Why? Because private conversations can’t mobilize a whole group. Employees look to their leaders to articulate where the group is going.
In short, you need to hold a conversation: talk about important matters, make it collective, allow employees to be honest and structure it.
One Hewlett-Packard division used the following process and improved profitability nine-fold over seven years.
First, ask these questions:
- What are our objectives and aspirations? Threats and opportunities?
- What’s our value proposition?
- What must we do to deliver on our value proposition?
- Which capabilities do we need to carry out this strategy?
- What values guide us?
Protect those who engage in the conversation. Getting low-level employees to talk is hard. Protect their confidentiality.
Distill what matters. When interviewing front-line employees, task force members should focus on: strengths and obstacles to overcome. Expect long and emotional interviews.
Make it safe to present findings. Seat task-force members around a table in the middle of a room. Meanwhile, the senior team sits on the edges, observing and taking notes.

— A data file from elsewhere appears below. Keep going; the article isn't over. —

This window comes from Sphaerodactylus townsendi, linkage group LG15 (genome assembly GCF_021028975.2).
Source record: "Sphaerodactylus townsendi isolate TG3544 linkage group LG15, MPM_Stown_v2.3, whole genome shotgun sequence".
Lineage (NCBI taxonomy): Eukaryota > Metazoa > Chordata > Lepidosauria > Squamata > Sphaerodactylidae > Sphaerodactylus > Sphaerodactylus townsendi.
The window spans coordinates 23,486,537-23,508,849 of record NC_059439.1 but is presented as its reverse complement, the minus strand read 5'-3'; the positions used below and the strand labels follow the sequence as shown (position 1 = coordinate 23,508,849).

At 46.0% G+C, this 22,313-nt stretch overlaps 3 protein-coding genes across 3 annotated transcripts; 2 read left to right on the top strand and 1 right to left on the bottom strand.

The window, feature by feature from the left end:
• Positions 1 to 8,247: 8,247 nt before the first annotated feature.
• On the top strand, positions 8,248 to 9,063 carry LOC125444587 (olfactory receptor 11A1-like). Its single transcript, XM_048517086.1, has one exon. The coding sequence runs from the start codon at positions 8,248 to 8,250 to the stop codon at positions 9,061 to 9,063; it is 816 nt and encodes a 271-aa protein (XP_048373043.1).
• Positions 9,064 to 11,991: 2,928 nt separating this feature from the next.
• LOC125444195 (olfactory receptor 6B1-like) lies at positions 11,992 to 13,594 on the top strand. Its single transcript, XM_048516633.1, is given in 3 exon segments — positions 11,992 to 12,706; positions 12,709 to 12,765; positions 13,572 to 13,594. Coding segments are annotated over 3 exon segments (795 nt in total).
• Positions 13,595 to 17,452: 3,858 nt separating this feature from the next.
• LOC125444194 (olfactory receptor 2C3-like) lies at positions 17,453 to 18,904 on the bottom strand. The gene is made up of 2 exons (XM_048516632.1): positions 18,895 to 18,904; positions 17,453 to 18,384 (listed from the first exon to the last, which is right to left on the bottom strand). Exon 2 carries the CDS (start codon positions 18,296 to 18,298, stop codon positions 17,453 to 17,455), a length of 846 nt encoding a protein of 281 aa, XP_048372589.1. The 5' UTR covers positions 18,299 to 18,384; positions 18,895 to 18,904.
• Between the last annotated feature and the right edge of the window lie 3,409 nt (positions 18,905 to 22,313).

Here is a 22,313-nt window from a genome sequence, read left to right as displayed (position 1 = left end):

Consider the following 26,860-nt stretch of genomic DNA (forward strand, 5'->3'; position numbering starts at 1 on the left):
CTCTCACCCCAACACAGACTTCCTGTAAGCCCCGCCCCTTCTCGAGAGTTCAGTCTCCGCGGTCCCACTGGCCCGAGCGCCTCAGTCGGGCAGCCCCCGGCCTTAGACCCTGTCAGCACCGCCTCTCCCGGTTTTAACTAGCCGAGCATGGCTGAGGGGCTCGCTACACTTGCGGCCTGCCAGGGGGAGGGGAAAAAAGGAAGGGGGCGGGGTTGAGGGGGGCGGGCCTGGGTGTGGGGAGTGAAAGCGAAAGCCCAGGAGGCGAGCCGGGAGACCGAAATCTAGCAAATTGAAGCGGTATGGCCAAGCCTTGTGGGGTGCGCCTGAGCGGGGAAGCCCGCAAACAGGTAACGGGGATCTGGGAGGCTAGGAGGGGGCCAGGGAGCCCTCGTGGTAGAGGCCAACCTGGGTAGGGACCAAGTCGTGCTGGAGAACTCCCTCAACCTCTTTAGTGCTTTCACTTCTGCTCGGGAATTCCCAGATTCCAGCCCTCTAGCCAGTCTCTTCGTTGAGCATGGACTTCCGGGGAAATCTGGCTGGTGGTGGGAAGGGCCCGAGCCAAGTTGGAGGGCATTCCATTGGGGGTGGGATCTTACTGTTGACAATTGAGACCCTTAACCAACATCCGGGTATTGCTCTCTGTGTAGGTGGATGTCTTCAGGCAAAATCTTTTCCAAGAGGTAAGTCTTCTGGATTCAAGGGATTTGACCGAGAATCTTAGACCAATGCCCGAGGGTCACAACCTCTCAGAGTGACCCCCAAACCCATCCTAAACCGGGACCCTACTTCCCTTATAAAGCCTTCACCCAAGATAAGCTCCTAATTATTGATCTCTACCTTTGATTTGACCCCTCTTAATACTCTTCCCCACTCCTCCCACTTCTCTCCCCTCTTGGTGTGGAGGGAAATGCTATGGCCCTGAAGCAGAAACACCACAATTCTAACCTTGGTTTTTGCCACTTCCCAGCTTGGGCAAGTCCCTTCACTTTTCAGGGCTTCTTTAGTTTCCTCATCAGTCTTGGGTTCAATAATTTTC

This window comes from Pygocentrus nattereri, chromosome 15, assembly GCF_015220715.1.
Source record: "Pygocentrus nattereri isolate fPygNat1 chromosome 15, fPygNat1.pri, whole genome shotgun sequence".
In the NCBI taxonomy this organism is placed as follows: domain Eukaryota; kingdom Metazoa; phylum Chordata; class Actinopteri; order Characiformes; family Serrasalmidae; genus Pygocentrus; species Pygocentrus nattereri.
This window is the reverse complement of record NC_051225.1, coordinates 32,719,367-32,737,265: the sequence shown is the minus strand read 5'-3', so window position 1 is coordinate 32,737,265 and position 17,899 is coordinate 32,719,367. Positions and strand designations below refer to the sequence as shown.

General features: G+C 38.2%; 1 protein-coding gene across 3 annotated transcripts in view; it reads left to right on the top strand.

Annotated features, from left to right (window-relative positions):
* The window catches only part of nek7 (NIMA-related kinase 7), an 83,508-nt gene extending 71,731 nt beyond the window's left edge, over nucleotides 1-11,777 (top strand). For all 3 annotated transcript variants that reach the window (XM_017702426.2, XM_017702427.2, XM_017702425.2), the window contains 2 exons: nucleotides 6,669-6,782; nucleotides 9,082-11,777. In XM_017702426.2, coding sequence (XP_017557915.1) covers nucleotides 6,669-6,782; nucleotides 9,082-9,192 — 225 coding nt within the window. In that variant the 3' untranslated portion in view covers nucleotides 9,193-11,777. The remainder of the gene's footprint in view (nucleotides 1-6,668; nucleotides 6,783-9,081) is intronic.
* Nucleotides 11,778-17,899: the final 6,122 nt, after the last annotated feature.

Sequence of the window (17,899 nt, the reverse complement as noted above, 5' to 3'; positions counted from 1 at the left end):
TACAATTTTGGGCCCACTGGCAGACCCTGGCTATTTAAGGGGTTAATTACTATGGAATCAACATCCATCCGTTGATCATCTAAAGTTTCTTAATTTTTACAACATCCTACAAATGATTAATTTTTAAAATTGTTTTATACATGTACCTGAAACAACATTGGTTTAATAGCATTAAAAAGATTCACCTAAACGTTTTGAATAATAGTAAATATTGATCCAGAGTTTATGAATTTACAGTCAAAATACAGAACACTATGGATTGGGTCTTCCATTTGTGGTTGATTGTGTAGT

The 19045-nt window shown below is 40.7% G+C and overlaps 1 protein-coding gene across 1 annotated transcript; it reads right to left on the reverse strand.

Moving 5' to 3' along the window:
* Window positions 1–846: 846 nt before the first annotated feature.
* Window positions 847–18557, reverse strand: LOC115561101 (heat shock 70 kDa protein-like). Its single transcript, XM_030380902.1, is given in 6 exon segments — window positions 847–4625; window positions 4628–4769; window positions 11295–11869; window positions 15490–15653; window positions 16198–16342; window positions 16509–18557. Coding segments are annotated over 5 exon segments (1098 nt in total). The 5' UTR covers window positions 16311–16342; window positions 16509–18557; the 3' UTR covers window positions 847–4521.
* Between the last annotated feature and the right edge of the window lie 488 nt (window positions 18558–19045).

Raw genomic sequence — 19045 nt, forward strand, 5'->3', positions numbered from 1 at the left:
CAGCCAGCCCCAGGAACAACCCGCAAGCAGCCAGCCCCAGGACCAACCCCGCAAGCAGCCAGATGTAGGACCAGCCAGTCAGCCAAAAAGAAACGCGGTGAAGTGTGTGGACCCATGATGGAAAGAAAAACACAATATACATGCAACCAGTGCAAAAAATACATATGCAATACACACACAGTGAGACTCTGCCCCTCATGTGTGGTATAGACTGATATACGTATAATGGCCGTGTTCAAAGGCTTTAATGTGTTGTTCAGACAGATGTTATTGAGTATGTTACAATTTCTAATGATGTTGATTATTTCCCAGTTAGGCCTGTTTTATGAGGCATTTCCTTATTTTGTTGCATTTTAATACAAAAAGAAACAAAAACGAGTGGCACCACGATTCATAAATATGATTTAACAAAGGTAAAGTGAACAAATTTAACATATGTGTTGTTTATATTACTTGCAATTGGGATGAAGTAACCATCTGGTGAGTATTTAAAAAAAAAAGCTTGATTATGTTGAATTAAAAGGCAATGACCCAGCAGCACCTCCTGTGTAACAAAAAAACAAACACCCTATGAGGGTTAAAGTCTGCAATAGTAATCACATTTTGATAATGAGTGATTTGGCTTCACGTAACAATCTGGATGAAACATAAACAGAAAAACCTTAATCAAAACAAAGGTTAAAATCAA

Diagnose what’s wrong and plan changes. You wouldn’t let a doctor perform surgery without diagnosing what’s wrong. Same here. Let the task force present its findings one day, then give the senior team two more days to come up with solutions.
Test the plan. After the senior team devises a plan, the task force should get time alone to vet it. The final meeting between these two groups may be contentious. That’s OK. Let the task force modify your plan and it will be stronger.
—Adapted from “How to Have an Honest Conversation About Your Business Strategy,” Michael Beer and Russell Eisenstat, Harvard Business Review.
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